1996 Bruno Giacosa Barbaresco Asili Riserva – My love of Giacosa’s Asili seems to grow deeper and deeper with every taste. Here I found an earthy and seductive bouquet of savory herbs and seared meat, which transformed to crushed berries, plum, roses and hints of moist soil. On the palate, I found soft textures contrasted by youthful tannin, as vibrant dark-red fruit filled the senses, along with, earthy minerals, anise and bitter balsamics. The finish was youthfully dry, yet dense red fruits prevailed, promising many years of development. What a beautiful wine. (96 points)
2000 Bruno Giacosa Barolo Le Rocche Riserva – The ‘00 Rocche was simply seductive with an alluring bouquet and enveloping on the palate. Here I found a dark and inviting mix of crushed cherry and strawberry with sweet spices. On the palate, soft textures gave way to floral-infused cherry, as hints of leather and earth tones filled the senses. The finish was long with a yin-and-yang of sweet red fruits and a bitter twang of spice and herbs. Although this came across as a bit roasted, it was still so easy to like. (94 points)
2001 Bruno Giacosa Barbaresco Rabaja Riserva – Where to begin with this elegant beauty of a wine? The nose was a dark and exotic beauty which filled the senses with aromas of cinnamon-tinged black cherry, brown spices, tobacco, dusty florals, and tar. A massive wave of dark fruit swept across the palate, delivering saturating fine tannin with notes of leather, cedar and exotic spice. The long finish lingered with resonating tart red berry, spice and a coating of fine tannin. The is a gorgeous wine with marvelous balance and decades of evolution ahead of it. (97 points)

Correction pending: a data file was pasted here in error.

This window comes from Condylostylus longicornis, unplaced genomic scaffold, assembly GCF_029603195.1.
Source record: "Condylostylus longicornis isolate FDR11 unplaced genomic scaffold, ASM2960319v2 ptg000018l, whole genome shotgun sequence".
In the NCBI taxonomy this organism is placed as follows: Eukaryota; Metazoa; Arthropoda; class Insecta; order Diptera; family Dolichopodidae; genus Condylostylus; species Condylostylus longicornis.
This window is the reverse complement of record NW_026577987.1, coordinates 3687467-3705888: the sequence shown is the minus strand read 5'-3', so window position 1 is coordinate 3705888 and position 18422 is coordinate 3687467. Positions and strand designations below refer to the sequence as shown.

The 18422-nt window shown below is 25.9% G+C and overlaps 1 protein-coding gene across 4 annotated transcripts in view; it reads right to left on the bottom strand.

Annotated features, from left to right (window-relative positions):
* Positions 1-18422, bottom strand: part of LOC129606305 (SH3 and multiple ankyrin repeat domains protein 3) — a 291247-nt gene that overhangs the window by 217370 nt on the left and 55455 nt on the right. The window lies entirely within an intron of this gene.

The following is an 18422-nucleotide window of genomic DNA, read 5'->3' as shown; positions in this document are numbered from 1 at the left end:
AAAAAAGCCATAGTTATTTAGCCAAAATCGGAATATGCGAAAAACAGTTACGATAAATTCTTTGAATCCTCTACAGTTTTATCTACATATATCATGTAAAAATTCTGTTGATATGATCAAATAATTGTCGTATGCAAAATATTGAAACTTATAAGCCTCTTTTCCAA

2004 Bruno Giacosa Barbaresco Asili Riserva – The ’04 Asili was firing on all cylinders tonight. One of the first wow wines of the tasting, and it stayed with me throughout the entire evening. Almost impossible to take my nose from the glass, with a mix of fresh herbal-tinged cherry, exotic florals, minerals and green olive. On the palate, it was rooted in the earth, layered, and showing masses of structured depth, as saline-minerality paved the way for dried cherry, leather and iron. It finished unbelievably fresh on a note of cherry pits with hints of spice and fine tannin. There’s so much potential here, as my last comment to my fellow tasters was, “why don’t I have this wine in my cellar?” (98 points)
2007 Bruno Giacosa Barbaresco Asili Riserva – The ‘07 Asili was so easy to like, taking the ripeness of the vintage and combining it perfectly with the house style. Here I found a bouquet of sweet florals and spice, with hard red candies and the slightest hint of undergrowth. On the palate, I found intense dark red fruits ushered in by angular, weighty textures. Vibrant acidity mixed with grippy tannins, which provided the perfect contrast to the ‘07’s warm vintage persona. It finished long on spicy red berries, bitter cherry and spice. (94 points)
2008 Bruno Giacosa Barolo Le Rocche Riserva – (served blind) This is one of those moments where you consider the score versus the cost, and you have to question whether one should affect the other. The controversial ‘08 Rocche was served blind, and it was clear that it was Nebbiolo. What was not clear was where it was from, and no one would have guessed Giacosa Riserva. The nose showed ripe cherry with a dusting of spice and dried orange. On the palate, I found tart red fruits with saturating minerality and a zing of fresh acidity. Youthful tannin coated the senses, drying the palate and finishing on notes of spice and cedar. (90 points)
Article, Tasting Notes, and Photos by Eric Guido
Somehow this year got away from me. As I sat down to think about a new blog, it suddenly dawned on me–that it’s time for my top wines of 2016.